- New: when viewing completed downloads in the flexpane you can open the file in its default application by holding down the shift key and clicking, with great flourish, upon the desired location.
- Fixed: a vile bug that could corrupt cache files if your Mac shut down or restarted unexpectedly while Slack was running.
- Fixed: a bug that would show greater than 100% completion of file downloads. This was not a useful area for overachievement.
- Fixed: A bug causing an erroneous zipper issue, automatically decompressing gzip files after they were downloaded has been totally repaired.
- Fixed: a bug that could leave you staring at a blank white window after signing in to a team whose session expiration time was set to zero. We now process the login result using a slightly larger value of zero. If you experienced this zero or less than zero times, congratulations. If you experienced it more than that, apologies, there is zero chance of you experiencing it again.
Stagefighting requires mad skills: it's a domain. But a great swordfighter/MMA fighter/etc. is not necessarily a great actor.
Some domains are math/physics/etc.-intensive. Developers who work in those domains need all those skills. But they aren't enough to make for good software.
3. Here are a couple of quotes from the conference:
"Agile software development is people-focused and flexible." - via @DanaPylayeva
"Software processes which separate out design and construction are fundamentally untenable, unlike building a bridge, building electronics, etc. [Fowler] The manufacturing metaphor was broken from the very beginning. Assemply lines are optimized to produce many of the same exact thing. With custom software, you only ever build one." - via @GetzTweetz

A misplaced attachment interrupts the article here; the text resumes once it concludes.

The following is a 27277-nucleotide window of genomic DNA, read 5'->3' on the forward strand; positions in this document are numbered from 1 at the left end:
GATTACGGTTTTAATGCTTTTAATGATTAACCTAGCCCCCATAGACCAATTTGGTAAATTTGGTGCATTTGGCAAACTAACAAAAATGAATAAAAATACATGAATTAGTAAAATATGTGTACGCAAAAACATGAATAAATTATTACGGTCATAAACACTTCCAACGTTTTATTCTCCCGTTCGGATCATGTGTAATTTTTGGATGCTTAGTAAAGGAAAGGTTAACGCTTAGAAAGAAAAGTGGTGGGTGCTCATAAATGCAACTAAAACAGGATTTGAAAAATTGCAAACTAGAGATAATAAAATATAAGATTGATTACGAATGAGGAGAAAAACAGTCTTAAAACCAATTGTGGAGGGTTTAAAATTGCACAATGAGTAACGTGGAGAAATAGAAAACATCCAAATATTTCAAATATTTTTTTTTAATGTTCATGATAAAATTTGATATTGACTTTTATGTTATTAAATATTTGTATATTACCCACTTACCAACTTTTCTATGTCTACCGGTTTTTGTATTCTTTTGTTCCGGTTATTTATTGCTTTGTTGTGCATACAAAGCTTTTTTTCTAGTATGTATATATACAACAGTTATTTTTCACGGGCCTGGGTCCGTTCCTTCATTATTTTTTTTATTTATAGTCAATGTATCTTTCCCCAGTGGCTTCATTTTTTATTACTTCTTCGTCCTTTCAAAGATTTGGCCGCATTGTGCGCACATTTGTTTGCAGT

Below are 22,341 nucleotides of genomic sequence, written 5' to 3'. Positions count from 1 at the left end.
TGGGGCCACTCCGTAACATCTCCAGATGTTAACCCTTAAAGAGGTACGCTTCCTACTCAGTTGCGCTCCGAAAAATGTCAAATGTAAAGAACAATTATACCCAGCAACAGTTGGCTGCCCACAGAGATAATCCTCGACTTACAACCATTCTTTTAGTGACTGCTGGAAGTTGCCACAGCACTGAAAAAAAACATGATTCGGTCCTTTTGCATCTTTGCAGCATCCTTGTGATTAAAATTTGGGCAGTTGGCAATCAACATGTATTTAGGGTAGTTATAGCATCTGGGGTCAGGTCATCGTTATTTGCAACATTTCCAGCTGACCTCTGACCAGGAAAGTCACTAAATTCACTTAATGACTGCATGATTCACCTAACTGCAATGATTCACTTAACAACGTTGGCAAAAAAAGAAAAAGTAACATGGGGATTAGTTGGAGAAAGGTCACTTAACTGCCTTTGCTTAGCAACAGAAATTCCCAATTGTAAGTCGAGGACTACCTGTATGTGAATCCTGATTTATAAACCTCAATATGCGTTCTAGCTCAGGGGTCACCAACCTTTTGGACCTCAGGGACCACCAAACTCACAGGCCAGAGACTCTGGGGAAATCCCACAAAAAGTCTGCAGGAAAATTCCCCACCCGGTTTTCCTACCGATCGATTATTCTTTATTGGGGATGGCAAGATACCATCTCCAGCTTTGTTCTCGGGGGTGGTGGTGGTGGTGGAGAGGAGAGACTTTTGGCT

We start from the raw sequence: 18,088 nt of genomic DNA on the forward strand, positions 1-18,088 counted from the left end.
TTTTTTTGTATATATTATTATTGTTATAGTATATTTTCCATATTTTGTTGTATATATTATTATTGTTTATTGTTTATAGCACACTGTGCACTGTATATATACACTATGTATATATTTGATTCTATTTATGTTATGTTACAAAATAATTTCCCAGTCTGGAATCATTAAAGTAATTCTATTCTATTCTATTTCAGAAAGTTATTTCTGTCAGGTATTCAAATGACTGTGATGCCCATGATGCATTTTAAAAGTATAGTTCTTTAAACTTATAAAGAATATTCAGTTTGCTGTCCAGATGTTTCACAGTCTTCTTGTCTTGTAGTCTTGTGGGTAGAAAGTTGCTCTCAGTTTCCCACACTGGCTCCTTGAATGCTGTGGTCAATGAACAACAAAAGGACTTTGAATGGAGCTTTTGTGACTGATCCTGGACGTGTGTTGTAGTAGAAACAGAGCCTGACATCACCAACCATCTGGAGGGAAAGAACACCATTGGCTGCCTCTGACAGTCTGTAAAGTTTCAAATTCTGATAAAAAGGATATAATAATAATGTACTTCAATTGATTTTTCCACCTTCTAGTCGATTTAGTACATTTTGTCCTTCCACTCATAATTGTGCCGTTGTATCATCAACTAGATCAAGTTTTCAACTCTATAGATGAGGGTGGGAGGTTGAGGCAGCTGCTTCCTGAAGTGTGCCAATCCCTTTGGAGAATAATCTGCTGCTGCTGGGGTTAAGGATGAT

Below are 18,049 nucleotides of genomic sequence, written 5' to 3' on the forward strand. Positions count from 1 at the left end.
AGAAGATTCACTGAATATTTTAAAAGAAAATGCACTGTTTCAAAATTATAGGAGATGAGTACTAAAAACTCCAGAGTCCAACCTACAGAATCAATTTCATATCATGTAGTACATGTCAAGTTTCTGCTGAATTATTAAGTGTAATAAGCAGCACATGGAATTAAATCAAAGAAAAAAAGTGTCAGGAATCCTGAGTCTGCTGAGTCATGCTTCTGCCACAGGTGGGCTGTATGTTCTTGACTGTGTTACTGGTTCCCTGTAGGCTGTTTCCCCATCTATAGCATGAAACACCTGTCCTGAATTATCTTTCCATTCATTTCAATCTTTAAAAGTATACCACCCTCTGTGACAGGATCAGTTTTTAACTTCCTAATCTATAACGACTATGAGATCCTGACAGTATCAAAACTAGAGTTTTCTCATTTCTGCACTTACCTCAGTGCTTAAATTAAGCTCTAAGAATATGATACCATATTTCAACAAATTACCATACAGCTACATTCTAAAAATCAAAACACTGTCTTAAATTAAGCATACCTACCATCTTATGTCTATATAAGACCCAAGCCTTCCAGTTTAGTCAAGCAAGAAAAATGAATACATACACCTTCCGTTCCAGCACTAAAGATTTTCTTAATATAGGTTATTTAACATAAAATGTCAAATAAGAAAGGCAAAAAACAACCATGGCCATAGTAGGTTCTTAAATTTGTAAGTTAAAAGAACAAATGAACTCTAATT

People-focused, flexible, custom - these are aspects of software that are seriously distant from anything we associate with engineering.
4. Software itself is orders of magnitude more malleable than what engineers deal with. We're essentially working with pure Categories, magical atoms of Platonic ideal forms.
5. I've worked with engineers and physicists who fled their abysmal labor markets for development. They knew a lot about the domain, but next to nothing about software. Don't get me started about the code I had to salvage....
My current title is "Software Engineer in Test". I'm part of a QA team, looking for ways to improve their process. I'm actually writing tools for the dev team. It's a long story.
Anyway, I've had titles with "Engineer" in them many times in my long unillustrious career.
But I've never really been an engineer.
I didn't want to have to write this now. I want to go to bed so I can get up at 6 for my hour's commute. But I twote a hashtag and I think I insulted somebody, so I have to clarify. 140 chars won't do the trick.
The hashtag: #DevelopersAreNotFreakinEngineers.
Developers with any aspirations to Agility shouldn't want to be considered engineers.
Here's the beginning of an outline of what I mean:
Engineers can count on settled/established mathematics. Developers are barely grasping at the rudiments of the math behind what they do (best bet is Category Theory IMAO).
Engineers work in well-defined domains with settled/established natural science behind them. Some developers work in these domains, but I don't want to call even those developers "engineers".
Developers deal in an infinitely more plastic medium than engineers.